At a Barclays conference in September, Wells Fargo and U.S. Bancorp presented virtually identical slides touting their rank as the first and second best-performing major U.S. banks in return on equity, return on assets and the so-called "efficiency ratio," which analysts use to measure how effectively banks manage costs. By all three measures, U.S. Bancorp, the nation's fifth-largest bank, is tops, and Wells Fargo is No. 2. They also pay out more of their earnings to shareholders, in dividends and share buybacks, than any bank other than Citigroup.
Both banks mostly eschew the razzle-dazzle of trading and investment banking to focus on bread-and-butter businesses, like mortgage and car lending, as well as Main Street–oriented commercial loans. U.S. Bancorp has nearly doubled its consumer-loan market share since 2007, the year after Buffett began building what is now about a 4 percent stake, and grabbed almost 7 percent of the market for middle-market syndicated loans, up from nearly zero before the recession. Wells Fargo is the nation's largest lender in mortgages, small-business lending and auto loans.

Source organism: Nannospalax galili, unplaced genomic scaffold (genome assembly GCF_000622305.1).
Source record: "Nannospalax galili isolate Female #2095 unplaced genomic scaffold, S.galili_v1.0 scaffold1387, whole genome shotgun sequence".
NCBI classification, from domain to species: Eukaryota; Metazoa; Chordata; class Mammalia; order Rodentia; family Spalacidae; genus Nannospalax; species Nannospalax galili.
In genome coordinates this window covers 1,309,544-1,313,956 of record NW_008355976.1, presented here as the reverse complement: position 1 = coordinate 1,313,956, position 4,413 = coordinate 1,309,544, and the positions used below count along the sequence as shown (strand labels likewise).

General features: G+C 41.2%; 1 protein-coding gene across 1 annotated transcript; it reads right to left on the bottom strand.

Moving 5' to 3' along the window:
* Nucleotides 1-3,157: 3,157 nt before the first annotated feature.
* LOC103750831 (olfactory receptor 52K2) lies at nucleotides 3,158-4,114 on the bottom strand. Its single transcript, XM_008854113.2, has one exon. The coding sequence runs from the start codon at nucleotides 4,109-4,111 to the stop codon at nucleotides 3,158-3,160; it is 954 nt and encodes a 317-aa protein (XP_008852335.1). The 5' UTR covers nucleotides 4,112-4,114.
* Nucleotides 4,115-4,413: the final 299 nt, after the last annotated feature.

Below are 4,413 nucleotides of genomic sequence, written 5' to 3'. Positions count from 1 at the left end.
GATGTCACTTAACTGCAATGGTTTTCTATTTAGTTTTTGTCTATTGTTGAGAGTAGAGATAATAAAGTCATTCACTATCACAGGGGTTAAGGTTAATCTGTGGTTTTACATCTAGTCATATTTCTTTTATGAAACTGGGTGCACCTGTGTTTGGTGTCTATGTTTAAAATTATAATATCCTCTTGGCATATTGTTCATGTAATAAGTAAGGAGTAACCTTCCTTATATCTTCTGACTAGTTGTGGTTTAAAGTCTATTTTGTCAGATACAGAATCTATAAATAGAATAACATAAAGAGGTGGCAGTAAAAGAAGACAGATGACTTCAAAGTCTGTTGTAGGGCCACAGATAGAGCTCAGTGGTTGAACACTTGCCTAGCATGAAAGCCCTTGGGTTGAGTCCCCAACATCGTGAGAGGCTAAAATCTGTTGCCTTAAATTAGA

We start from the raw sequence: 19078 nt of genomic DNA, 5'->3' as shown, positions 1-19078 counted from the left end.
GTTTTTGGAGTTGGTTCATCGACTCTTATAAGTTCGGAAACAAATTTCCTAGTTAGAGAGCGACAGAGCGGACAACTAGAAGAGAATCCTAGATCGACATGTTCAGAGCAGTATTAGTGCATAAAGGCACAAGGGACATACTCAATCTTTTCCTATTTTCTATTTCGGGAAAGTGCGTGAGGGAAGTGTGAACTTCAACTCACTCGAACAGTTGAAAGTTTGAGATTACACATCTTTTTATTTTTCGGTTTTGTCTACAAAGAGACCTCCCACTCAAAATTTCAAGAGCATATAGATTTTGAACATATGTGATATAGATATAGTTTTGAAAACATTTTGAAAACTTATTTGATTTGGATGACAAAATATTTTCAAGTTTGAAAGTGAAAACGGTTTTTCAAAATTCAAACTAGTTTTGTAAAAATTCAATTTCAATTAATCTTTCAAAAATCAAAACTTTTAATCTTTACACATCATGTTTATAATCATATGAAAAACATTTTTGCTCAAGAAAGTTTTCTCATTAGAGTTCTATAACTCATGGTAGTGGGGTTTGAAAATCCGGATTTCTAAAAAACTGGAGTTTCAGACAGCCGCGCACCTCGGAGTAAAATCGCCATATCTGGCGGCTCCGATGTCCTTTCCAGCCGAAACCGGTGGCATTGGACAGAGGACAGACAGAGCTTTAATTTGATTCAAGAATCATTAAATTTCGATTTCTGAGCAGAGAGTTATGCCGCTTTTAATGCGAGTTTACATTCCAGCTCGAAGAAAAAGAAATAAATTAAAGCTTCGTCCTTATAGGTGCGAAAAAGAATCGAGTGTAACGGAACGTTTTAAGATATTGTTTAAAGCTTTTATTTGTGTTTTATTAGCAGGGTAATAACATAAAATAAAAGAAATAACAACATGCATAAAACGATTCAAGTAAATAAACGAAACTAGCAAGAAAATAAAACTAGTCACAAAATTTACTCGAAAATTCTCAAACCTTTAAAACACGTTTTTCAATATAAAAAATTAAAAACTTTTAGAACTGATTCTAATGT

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In particular, both banks have worked on building up fee income to reduce their sensitivity to interest rates and credit risk. Wells Fargo generated 49 percent of its second-quarter revenue from fees, and U.S. Bancorp generated 46 percent, ranking 1 and 2 among top U.S. banks by the ratio of fee income to total assets.
Bank of New York Mellon, which has become one of Berkshire's top 10 holdings in recent years even though it isn't similar in business mix to his other favorite banks, is a different way to approach the rate-sensitivity problem: 79 percent of BNY Mellon's revenue is fee revenue from services, including investment management and bank custody and clearing, which can be described as showing a "hyper-sensitivity" to rate-based banking.
Given their focus on lending, the knocks on Wells Fargo and U.S. Bancorp have been persistently low-interest margins (the spread between what banks pay for deposits and collect on loans) and sluggish loan growth, said Raymond James analyst Anthony Polini. Loans should pick up in line with the resurgent U.S. economy, and the two banks' spreads are still wider (i.e. better) than peer banks' spreads, Polini said.
In a few years, when interest rates are more normal, loan growth is really going to be robust,'' U.S. Bancorp CEO Richard Davis told the Barclays conference. "We're getting close to an inflection point.''